You may be entitled to help with housing when homeless if you are a family member of an EU or EEA national who meets the residence conditions to apply as homeless.
You can apply even if you no longer live together or you are not an EU or EEA national yourself.
You may be entitled to help if your child is attending school in the UK, providing at least one parent is an EU or EEA national who has worked in the UK.
Settled status or indefinite leave to remain
You usually qualify for homelessness help if you've been granted indefinite leave to remain (ILR). This is also known as settled status.
You won't qualify for homelessness help if you were sponsored by a relative and you were granted indefinite leave within the last 5 years. Your relative is expected to provide you with a home for your first 5 years in the UK. This doesn't apply if your sponsor has died.
Limited leave to remain
You usually qualify for homelessness help if you've been granted limited leave to remain and your permission to stay says you are allowed recourse to public funds.
You usually qualify for homelessness help from the council if you have been granted:
- refugee status
- humanitarian protection
If you applied to extend your leave before it expired, you can qualify for homelessness help until the Home Office makes a decision.
You won't qualify for homelessness help if your leave to remain in the UK has ended.
You won't qualify for homelessness help from the council if you're seeking asylum.
You can apply to the Home Office for asylum support if you have nowhere to live while your asylum claim is being decided.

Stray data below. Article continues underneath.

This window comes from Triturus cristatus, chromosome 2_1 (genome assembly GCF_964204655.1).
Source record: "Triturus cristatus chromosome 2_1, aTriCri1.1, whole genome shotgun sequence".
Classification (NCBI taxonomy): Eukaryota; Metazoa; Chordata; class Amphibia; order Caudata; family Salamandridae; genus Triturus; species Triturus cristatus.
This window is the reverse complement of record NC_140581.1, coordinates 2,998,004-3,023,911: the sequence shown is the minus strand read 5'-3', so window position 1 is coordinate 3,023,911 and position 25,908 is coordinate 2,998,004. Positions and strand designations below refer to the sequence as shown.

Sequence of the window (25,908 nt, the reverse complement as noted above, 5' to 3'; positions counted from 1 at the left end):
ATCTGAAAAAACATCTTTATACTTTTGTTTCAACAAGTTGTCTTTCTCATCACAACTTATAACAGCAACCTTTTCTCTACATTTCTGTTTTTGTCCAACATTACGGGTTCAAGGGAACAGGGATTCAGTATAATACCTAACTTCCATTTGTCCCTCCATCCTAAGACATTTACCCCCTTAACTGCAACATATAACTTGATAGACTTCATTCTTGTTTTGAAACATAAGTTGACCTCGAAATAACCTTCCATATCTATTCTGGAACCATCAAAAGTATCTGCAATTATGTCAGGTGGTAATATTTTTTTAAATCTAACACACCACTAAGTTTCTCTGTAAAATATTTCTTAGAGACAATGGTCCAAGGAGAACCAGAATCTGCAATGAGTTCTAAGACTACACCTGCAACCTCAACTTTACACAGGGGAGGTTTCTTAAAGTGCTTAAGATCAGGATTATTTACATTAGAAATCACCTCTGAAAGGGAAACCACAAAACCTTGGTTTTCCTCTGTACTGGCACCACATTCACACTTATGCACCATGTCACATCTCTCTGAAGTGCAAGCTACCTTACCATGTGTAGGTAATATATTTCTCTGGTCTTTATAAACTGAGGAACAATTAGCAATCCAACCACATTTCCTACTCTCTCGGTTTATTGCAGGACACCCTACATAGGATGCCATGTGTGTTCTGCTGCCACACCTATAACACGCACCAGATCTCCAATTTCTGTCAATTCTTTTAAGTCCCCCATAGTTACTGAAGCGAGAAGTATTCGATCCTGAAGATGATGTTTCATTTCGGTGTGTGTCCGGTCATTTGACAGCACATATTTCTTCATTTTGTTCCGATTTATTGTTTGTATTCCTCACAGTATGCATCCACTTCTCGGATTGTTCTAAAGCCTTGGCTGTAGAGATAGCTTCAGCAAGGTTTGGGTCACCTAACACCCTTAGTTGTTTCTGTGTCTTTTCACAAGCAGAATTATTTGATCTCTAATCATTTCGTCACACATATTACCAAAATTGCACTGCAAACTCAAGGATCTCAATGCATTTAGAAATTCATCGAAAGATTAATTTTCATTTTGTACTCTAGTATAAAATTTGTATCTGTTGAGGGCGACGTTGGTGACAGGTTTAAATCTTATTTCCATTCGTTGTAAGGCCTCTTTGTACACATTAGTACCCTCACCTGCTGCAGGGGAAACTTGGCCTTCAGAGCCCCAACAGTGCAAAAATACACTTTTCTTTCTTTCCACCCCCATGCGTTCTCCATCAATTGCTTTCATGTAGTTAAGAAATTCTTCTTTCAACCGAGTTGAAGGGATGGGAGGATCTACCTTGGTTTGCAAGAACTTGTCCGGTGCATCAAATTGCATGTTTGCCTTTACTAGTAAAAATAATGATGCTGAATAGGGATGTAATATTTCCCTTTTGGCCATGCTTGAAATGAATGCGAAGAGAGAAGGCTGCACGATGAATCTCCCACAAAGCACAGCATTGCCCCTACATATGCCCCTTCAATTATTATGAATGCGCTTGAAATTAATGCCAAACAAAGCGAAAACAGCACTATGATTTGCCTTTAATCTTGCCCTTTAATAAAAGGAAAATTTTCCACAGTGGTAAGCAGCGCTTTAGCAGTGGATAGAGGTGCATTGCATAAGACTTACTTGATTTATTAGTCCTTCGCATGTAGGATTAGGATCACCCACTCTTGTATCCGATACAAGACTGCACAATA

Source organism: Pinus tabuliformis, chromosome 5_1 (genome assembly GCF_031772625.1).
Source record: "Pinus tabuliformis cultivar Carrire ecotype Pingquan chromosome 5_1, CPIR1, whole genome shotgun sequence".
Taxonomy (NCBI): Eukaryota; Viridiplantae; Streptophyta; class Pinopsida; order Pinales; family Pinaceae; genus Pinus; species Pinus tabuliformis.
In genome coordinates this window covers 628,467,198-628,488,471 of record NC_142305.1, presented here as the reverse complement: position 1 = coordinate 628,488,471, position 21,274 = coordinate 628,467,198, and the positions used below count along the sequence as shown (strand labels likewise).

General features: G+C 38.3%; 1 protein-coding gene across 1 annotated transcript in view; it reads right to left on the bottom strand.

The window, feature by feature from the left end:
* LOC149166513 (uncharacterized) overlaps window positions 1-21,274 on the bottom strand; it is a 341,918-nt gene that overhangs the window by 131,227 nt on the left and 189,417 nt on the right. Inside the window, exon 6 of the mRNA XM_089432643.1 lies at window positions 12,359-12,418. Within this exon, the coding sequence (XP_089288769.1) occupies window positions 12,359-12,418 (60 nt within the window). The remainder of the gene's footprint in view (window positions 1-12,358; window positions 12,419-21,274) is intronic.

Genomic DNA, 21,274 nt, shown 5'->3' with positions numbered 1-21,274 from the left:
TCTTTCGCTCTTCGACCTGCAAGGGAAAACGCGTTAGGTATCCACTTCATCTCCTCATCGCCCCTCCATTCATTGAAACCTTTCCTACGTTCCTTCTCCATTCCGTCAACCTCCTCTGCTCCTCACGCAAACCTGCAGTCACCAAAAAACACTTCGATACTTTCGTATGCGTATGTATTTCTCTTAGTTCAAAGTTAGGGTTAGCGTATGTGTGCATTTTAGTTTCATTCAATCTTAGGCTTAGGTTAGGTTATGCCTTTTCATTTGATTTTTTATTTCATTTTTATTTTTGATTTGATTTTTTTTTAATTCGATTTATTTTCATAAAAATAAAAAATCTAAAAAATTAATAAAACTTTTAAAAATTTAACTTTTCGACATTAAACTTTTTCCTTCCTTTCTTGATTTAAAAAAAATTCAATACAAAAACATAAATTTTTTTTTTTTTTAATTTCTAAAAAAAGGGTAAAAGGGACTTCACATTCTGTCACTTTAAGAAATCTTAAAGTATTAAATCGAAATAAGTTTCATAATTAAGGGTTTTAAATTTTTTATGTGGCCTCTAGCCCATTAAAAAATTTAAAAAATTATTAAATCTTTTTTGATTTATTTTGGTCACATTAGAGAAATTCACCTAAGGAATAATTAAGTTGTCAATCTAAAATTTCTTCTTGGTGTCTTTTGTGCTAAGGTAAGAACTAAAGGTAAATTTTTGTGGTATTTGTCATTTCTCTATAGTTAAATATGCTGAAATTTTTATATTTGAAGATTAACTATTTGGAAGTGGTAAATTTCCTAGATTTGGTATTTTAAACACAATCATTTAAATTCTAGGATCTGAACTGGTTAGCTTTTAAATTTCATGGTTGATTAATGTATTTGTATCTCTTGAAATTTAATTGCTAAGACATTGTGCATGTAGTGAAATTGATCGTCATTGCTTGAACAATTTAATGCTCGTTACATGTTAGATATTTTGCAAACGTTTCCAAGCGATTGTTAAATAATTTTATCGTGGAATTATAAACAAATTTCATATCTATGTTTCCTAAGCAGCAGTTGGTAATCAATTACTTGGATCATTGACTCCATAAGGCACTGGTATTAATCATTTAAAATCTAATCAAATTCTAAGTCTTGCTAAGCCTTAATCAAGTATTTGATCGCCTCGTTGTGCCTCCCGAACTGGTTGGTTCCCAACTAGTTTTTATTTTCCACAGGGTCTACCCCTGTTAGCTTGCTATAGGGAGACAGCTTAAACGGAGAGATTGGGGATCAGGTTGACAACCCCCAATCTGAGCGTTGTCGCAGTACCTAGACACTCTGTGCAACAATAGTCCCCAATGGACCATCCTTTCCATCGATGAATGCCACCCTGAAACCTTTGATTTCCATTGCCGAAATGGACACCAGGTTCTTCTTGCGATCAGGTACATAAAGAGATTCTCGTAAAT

If you're under 18 and on your own, social services will provide you with somewhere to live until you turn 18 or get a final decision on your asylum claim.
Spouse or partner visas
You won't usually qualify for homelessness help if you're in the UK on a spouse or partner visa. Your husband, wife, civil partner or partner is expected to provide you with a home for your first 5 years in the UK.
Homeless due to domestic violence
If you need to leave your home because of domestic violence, you will need to apply to the Home Office for permission to stay in your own right. You'll qualify for homelessness help if the Home Office grants permission.
No recourse to public funds
You can't get help with housing or benefits while you're in UK if your immigration status means you have 'no recourse to public funds'.
This restriction affects foreign students, work-permit holders, visitors and others with limited leave to remain. It doesn't affect EU or EEA nationals - different restrictions apply.
If the council says you don't qualify for help
The council doesn't have to offer you housing if it decides you're not 'eligible for assistance'. This means you don't qualify for help because you are affected by immigration or residence restrictions.
The council should give you a decision letter. This should include its reasons for deciding you're not eligible for assistance.
You can ask the council to review the decision within 21 days of getting the letter.
Get help from a housing adviser
A housing adviser could help you with advice about your situation, a review request and your next steps.
Check if you qualify for legal aid
You may qualify for free or reduced cost legal help if you're on a low income and have been refused homelessness help.
Get advice from an immigration adviser
If you need help with your immigration status, get advice from a registered immigration adviser.
Find out more on GOV.UK about how to find an immigration adviser.
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Last updated - 31 Aug 2017